Nationwide protests do not show signs of stopping following the Minneapolis police killing of George Floyd. While President Trump is more focused on threatening protesters or calling them terrorists, Democratic leadership has tried to respond, and legislatures unveiled a bill of police reforms Monday. But some are criticizing Democrats' proposal for falling short and ignoring the demands of organizers on the ground. Also, who told them to wear kente cloth?
On Monday, House Speaker Nancy Pelosi, Senate Minority Leader Chuck Schumer, and about two dozen other Democratic lawmakers announced their new police reform package. The reforms would make it easier to prosecute police for misconduct, ban chokeholds, require body cams, and more. In addition, the bill would end "no-knock" warrants, which led to the death of Breonna Taylor in March.
While these reforms seem great, there are glaring issues. First, banning chokeholds doesn't mean police won't use them. In 1993, the New York City Police Department banned chokeholds. That didn't prevent Eric Garner from being killed on the sidewalk in 2014 by a police officer who used one. With its recent passing of the Eric Garner Anti-Chokehold Act, New York City has now twice banned chokeholds without addressing the root issue: the police officers who use them.
But activists on the ground are calling for police to be defunded, with some seeing it as a path to total abolition. Reforms like requiring body and dashboard cameras would require putting more money into police, and they haven't been consistently effective. In many cases, officers simply decline to turn on their body cameras, and similar to banning chokeholds, putting cameras on police doesn't stop them from killing people even when the cameras are running. And with the potential for facial recognition to be embedded within these technologies, giving police more cameras could actually end up heightening surveillance for communities of color.
But it isn't just the content of the bill that's facing backlash. Before presenting the reforms, Democrats knelt for eight minutes and 46 seconds as a tribute to Floyd, with kente cloths around their necks. The move was swiftly rebuked by Black people online.
This isn't the first time kente cloth has shown up in Congress. Vanity Fair reported that the Congressional Black Caucus wore kente cloth provided by designer Titi Wreh, a Liberian immigrant, at Trump's 2018 State of the Union Address. They did so in response to Trump's "shithole countries" comments.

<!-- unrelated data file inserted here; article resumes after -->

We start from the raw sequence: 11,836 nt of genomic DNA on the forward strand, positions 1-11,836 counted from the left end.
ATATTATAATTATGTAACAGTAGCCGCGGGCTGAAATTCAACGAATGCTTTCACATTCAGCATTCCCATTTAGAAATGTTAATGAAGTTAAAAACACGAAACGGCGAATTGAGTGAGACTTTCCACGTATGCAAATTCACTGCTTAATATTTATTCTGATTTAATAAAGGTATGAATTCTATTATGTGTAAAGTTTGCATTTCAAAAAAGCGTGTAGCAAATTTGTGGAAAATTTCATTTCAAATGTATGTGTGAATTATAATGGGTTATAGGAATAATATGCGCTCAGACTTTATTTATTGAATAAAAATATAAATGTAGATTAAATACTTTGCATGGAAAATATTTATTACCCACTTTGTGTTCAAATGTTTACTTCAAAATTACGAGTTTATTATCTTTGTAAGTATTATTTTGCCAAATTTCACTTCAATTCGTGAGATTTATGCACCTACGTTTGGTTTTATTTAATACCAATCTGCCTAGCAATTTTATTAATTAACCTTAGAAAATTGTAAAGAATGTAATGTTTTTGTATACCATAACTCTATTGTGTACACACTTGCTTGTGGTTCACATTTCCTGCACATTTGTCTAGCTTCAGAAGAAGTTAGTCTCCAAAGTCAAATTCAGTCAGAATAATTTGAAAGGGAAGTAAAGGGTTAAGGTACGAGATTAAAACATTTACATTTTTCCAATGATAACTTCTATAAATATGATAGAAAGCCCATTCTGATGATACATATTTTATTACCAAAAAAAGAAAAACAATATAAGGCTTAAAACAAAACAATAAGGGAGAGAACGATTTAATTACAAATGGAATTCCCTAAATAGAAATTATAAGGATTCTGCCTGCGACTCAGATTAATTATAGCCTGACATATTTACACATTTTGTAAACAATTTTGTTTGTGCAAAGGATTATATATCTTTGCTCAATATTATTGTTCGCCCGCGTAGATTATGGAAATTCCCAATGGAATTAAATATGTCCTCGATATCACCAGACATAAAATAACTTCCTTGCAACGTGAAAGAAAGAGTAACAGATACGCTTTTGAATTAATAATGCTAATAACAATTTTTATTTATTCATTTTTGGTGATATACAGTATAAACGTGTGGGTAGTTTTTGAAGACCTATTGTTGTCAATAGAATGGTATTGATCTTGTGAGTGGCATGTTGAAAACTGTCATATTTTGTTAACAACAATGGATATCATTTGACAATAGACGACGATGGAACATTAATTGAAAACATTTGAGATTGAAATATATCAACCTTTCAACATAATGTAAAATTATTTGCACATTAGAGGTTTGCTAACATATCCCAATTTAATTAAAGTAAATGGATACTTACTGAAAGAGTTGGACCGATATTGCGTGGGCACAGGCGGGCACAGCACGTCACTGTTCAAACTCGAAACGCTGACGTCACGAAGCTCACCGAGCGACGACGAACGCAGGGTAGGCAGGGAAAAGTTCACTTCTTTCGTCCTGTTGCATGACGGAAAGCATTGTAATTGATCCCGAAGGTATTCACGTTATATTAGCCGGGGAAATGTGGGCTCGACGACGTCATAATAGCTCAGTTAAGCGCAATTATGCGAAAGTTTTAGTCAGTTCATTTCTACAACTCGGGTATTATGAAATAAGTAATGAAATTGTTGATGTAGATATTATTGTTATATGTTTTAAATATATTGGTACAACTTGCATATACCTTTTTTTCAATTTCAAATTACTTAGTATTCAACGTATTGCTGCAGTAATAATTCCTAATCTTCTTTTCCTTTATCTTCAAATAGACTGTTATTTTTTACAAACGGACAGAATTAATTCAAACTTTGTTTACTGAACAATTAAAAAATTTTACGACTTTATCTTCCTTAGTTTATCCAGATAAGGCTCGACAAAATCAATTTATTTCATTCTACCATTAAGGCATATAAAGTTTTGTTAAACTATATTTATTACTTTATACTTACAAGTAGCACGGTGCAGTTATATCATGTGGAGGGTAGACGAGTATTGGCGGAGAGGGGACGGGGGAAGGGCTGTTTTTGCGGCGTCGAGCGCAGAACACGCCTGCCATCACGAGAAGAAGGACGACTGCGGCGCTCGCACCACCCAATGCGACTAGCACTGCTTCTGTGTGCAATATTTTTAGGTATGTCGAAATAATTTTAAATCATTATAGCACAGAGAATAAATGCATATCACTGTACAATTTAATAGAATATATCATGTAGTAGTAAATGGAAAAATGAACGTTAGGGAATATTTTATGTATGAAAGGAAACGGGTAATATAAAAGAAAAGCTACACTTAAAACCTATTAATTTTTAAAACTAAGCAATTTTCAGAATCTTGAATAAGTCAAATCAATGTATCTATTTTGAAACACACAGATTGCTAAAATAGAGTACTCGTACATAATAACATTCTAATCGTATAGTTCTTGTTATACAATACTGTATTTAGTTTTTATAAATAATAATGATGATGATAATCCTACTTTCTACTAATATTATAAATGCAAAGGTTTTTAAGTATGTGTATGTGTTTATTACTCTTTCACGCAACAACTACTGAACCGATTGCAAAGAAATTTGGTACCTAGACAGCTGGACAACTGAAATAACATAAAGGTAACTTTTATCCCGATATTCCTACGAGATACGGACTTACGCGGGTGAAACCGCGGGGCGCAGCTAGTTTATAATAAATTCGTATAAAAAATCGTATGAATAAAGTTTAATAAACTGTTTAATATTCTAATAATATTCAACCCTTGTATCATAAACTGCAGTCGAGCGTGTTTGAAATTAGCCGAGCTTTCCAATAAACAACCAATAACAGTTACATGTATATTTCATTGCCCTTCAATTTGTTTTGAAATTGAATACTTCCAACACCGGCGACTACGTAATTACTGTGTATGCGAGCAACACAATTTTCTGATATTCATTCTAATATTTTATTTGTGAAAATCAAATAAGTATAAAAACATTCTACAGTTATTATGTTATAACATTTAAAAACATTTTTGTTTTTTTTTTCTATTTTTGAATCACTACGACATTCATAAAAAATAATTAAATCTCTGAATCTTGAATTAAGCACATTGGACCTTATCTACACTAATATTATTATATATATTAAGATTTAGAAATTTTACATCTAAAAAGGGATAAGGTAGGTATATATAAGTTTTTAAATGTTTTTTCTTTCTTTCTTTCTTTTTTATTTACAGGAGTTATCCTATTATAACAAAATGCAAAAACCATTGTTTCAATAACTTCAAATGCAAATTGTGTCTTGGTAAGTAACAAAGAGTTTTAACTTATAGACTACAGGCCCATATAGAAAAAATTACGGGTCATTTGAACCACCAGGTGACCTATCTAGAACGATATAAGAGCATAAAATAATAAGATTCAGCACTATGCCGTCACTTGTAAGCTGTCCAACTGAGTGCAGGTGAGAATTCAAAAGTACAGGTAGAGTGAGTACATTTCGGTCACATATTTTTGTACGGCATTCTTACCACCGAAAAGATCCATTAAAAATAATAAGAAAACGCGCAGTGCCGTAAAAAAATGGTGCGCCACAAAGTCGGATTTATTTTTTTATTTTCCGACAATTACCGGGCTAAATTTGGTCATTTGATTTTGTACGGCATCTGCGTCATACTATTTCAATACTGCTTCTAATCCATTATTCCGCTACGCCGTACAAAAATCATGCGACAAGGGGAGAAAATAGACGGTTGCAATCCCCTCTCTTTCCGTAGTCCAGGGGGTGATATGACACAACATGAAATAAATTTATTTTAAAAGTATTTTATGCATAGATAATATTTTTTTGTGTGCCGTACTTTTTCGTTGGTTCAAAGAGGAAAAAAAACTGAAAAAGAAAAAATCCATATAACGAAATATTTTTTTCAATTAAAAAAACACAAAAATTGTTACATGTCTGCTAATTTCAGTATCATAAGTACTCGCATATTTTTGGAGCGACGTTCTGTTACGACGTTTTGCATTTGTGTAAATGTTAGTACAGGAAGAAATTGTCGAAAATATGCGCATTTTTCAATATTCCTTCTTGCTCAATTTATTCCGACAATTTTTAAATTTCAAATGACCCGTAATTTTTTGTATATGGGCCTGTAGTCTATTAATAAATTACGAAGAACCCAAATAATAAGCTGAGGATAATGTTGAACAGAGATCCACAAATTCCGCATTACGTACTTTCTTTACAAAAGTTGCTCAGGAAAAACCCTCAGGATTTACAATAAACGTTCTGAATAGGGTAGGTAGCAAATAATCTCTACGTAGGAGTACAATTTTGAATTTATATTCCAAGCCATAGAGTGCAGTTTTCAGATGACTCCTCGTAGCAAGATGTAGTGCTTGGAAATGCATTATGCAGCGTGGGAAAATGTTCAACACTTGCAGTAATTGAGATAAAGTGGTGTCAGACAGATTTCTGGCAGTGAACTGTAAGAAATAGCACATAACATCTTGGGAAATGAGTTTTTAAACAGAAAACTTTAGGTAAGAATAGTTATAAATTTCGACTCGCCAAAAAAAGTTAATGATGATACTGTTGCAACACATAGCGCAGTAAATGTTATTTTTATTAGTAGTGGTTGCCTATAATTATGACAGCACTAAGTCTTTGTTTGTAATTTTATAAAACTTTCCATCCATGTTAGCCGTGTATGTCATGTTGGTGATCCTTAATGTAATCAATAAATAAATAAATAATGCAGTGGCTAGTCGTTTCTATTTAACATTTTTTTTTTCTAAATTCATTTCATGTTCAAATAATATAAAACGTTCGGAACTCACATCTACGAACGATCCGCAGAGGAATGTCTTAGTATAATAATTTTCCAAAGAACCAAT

But seeing mostly white politicians kneel on the ground with kente cloth is shallow for many. Kneeling in protest doesn't mean much if you're in the position to make real systematic change. Plus, Floyd died because of a knee on his neck. In this instance, kneeling becomes less a show of solidarity and more of a replication of his killing.
In Minneapolis, protesters are trying to ensure that the city council follows through with its promise to disband the city's police. The potential that police could simply be replaced with a similar — and equally deadly — structure looms in light of cities like Camden, New Jersey. In 2014, the city disbanded its police department but simply made a consolidated regional police force instead.
Still, many top Democrats are doubling down on their reform policies. Andrew Bates, a spokesman for presumptive Democratic presidential nominee Joe Biden, told Vice that Biden "does not believe that police should be defunded. He hears and shares the deep grief and frustration of those calling out for change, and is driven to ensure that justice is done and that we put a stop to this terrible pain."
Bates added: “Biden supports the urgent need for reform — including funding for public schools, summer programs, and mental health and substance abuse treatment separate from funding for policing — so that officers can focus on the job of policing.”
With abolition now in mainstream conversation and projects like 8 To Abolition helping to educate the greater public, Democrats are not going to be able to use stunts to avoid this conversation. If anything, their reform bill and use of kente cloths reveals how disconnected establishment politicians are from protesters on the streets.